Aditi Vedi on what motivates her to study children's oncology.
Every child touches your heart and you do not forget any of them.
An 11-year-old patient was the motivation for Aditi Vedi to specialise in paediatric oncology. “Everyone loved her. She was always smiling, despite being covered in bruises because her bone marrow wasn’t working. No matter what adversity threw at her she kept smiling. She had acute myeloid leukaemia, but she didn’t respond to several lines of chemotherapy and that meant her chances of survival were small. I will never forget how vibrant she was. We tried to the very last day to fight her disease. She was very inspirational.”
She adds: “Every child touches your heart and you do not forget any of them.”
She recalls another patient who she first met as a junior doctor in oncology in Australia. He was 10 years old at the time and had been very unwell. His bone marrow had failed due to a rare bone marrow failure syndrome. He underwent a bone marrow transplant with intensive chemotherapy and stem cells from a donor. “He was very unwell on several occasions and now, five years on, he is playing rugby for his school team. He reminds us of the motivation behind our research and clinical work,” says Aditi, who will begin a PhD in Medical Science next Easter.
At Cambridge she will be studying normal blood stem cells and their behaviour under normal and stress conditions. She will then apply this knowledge to leukaemia stem cells, to study the genetic drivers and transcription factors involved in their evolution to disease, with the aim of targeting these factors to prevent progression of the disease.
No-one in Aditi’s immediate family has been a doctor and she very nearly followed her father into engineering instead of doing medicine. Her family moved from Delhi to Australia when she was 10 because her parents wanted to give her and her younger sister better education opportunities. Aditi found this difficult initially, but says her recent move to the UK is for similar reasons so she appreciates more why her parents made that decision now.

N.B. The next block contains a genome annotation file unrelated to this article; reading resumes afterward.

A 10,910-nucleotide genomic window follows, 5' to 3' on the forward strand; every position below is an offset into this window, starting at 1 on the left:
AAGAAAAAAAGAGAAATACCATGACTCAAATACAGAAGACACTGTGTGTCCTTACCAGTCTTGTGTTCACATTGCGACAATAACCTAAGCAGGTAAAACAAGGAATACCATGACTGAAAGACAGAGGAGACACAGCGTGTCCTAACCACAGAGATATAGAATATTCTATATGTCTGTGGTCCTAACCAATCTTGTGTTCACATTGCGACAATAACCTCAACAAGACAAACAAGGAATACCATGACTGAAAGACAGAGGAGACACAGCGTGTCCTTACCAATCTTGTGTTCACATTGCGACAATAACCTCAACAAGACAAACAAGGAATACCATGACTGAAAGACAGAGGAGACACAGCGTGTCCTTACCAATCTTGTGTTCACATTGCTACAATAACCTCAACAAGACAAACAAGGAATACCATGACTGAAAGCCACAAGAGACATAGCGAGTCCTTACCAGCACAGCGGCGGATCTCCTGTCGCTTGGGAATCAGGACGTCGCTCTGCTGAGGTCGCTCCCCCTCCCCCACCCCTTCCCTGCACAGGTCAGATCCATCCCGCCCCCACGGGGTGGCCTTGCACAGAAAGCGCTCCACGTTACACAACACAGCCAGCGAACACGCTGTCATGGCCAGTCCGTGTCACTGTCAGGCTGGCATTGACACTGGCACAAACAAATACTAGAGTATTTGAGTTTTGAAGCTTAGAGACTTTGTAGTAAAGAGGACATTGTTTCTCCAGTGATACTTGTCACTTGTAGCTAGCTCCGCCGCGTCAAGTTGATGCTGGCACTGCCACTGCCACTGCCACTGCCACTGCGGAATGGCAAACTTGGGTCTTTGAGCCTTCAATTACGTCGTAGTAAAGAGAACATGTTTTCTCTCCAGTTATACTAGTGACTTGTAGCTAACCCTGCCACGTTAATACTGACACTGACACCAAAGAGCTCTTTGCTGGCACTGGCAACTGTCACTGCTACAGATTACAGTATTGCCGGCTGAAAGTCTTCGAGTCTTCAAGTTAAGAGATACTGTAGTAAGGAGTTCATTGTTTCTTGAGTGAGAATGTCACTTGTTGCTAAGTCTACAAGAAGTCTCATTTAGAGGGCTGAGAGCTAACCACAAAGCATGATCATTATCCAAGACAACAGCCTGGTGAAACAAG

“It was quite emotionally challenging at the time for the whole family,” she says. “We moved with just a couple of suitcases and my parents had to establish themselves all over again. We left friends and family behind and had to learn a new system and culture. It was a difficult time for all of us.”
The family moved to Melbourne initially where Aditi’s father had friends. After a month her father found work in Sydney and the family moved again. Her father had worked as an engineer in the printing industry for the Times of India, but had to work his way up the ladder all over again in Australia. Aditi says he worked hard and quite quickly regained the managerial level he had when he left India. Her mother, who is an architect, took almost three years to find work in her vocation in Australia and did a masters course and voluntary work over that period. She now works for the Department of Housing designing houses for the disabled.
Aditi was almost finished her primary education when she left India in 1993 and was an A grade student at the time. In Australia she attended her local primary school until a teacher suggested she be put forward for a high school which selected on academic ability. She sat the entrance exam and was accepted . This was a critical point for the family, who now felt their immigration to Australia had been worthwhile.
Aditi did extra studies after school and excelled at sciences. She was also a strong swimmer and competed in national championships.
She always knew she wanted to go to university, but wasn’t sure what to study and applied for engineering scholarships. She got a very high score in her final exams though, making it possible for her to consider medicine at the University of New South Wales. She didn’t make her choice until the final moment, but has no regrets now.